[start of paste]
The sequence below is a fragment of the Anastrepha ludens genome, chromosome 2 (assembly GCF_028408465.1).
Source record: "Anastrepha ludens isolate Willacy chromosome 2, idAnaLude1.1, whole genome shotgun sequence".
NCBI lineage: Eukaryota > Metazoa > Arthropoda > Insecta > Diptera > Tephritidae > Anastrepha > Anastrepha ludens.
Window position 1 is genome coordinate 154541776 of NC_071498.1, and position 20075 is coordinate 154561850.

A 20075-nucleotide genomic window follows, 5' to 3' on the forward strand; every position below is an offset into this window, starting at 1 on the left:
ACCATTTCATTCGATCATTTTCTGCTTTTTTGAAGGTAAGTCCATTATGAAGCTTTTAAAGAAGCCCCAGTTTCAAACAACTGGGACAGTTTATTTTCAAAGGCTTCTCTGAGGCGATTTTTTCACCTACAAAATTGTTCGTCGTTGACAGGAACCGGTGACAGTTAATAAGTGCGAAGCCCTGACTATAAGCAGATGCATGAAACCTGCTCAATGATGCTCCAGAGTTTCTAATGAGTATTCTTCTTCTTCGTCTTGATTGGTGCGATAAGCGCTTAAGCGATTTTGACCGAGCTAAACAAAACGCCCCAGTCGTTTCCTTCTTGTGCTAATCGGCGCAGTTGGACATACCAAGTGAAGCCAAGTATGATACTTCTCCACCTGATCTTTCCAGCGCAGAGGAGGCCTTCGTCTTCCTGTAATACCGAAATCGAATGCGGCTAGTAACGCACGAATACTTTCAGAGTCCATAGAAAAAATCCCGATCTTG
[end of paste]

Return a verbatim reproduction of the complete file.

The sequence below is a fragment of the Anastrepha ludens genome, chromosome 2 (assembly GCF_028408465.1).
Source record: "Anastrepha ludens isolate Willacy chromosome 2, idAnaLude1.1, whole genome shotgun sequence".
NCBI lineage: Eukaryota > Metazoa > Arthropoda > Insecta > Diptera > Tephritidae > Anastrepha > Anastrepha ludens.
Window position 1 is genome coordinate 154541776 of NC_071498.1, and position 20075 is coordinate 154561850.

A 20075-nucleotide genomic window follows, 5' to 3' on the forward strand; every position below is an offset into this window, starting at 1 on the left:
ACCATTTCATTCGATCATTTTCTGCTTTTTTGAAGGTAAGTCCATTATGAAGCTTTTAAAGAAGCCCCAGTTTCAAACAACTGGGACAGTTTATTTTCAAAGGCTTCTCTGAGGCGATTTTTTCACCTACAAAATTGTTCGTCGTTGACAGGAACCGGTGACAGTTAATAAGTGCGAAGCCCTGACTATAAGCAGATGCATGAAACCTGCTCAATGATGCTCCAGAGTTTCTAATGAGTATTCTTCTTCTTCGTCTTGATTGGTGCGATAAGCGCTTAAGCGATTTTGACCGAGCTAAACAAAACGCCCCAGTCGTTTCCTTCTTGTGCTAATCGGCGCAGTTGGACATACCAAGTGAAGCCAAGTATGATACTTCTCCACCTGATCTTTCCAGCGCAGAGGAGGCCTTCGTCTTCCTGTAATACCGAAATCGAATGCGGCTAGTAACGCACGAATACTTTCAGAGTCCATAGAAAAAATCCCGATCTTG